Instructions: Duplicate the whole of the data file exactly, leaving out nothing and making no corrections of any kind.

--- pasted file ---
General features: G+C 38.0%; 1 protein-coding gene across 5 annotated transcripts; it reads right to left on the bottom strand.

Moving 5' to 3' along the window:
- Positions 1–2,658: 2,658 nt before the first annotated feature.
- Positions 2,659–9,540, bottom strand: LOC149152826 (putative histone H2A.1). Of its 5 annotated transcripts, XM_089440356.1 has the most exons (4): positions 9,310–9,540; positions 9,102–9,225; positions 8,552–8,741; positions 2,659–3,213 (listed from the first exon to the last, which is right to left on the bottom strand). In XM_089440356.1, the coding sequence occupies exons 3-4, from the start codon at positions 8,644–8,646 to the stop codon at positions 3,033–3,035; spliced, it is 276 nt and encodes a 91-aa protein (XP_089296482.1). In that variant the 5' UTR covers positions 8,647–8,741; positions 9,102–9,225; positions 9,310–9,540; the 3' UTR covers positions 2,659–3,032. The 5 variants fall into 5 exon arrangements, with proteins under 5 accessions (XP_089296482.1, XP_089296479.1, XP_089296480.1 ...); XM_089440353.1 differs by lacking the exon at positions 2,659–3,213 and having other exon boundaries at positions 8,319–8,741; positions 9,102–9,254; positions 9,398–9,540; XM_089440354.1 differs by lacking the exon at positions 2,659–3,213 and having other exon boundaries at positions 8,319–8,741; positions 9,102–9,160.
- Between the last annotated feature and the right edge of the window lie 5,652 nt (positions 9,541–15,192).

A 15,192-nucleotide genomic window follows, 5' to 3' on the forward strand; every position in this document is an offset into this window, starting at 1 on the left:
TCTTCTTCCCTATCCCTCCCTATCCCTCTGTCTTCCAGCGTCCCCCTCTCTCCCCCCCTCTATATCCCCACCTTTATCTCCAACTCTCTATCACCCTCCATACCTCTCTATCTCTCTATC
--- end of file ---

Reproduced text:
General features: G+C 38.0%; 1 protein-coding gene across 5 annotated transcripts; it reads right to left on the bottom strand.

Moving 5' to 3' along the window:
- Positions 1–2,658: 2,658 nt before the first annotated feature.
- Positions 2,659–9,540, bottom strand: LOC149152826 (putative histone H2A.1). Of its 5 annotated transcripts, XM_089440356.1 has the most exons (4): positions 9,310–9,540; positions 9,102–9,225; positions 8,552–8,741; positions 2,659–3,213 (listed from the first exon to the last, which is right to left on the bottom strand). In XM_089440356.1, the coding sequence occupies exons 3-4, from the start codon at positions 8,644–8,646 to the stop codon at positions 3,033–3,035; spliced, it is 276 nt and encodes a 91-aa protein (XP_089296482.1). In that variant the 5' UTR covers positions 8,647–8,741; positions 9,102–9,225; positions 9,310–9,540; the 3' UTR covers positions 2,659–3,032. The 5 variants fall into 5 exon arrangements, with proteins under 5 accessions (XP_089296482.1, XP_089296479.1, XP_089296480.1 ...); XM_089440353.1 differs by lacking the exon at positions 2,659–3,213 and having other exon boundaries at positions 8,319–8,741; positions 9,102–9,254; positions 9,398–9,540; XM_089440354.1 differs by lacking the exon at positions 2,659–3,213 and having other exon boundaries at positions 8,319–8,741; positions 9,102–9,160.
- Between the last annotated feature and the right edge of the window lie 5,652 nt (positions 9,541–15,192).

A 15,192-nucleotide genomic window follows, 5' to 3' on the forward strand; every position in this document is an offset into this window, starting at 1 on the left:
TCTTCTTCCCTATCCCTCCCTATCCCTCTGTCTTCCAGCGTCCCCCTCTCTCCCCCCCTCTATATCCCCACCTTTATCTCCAACTCTCTATCACCCTCCATACCTCTCTATCTCTCTATC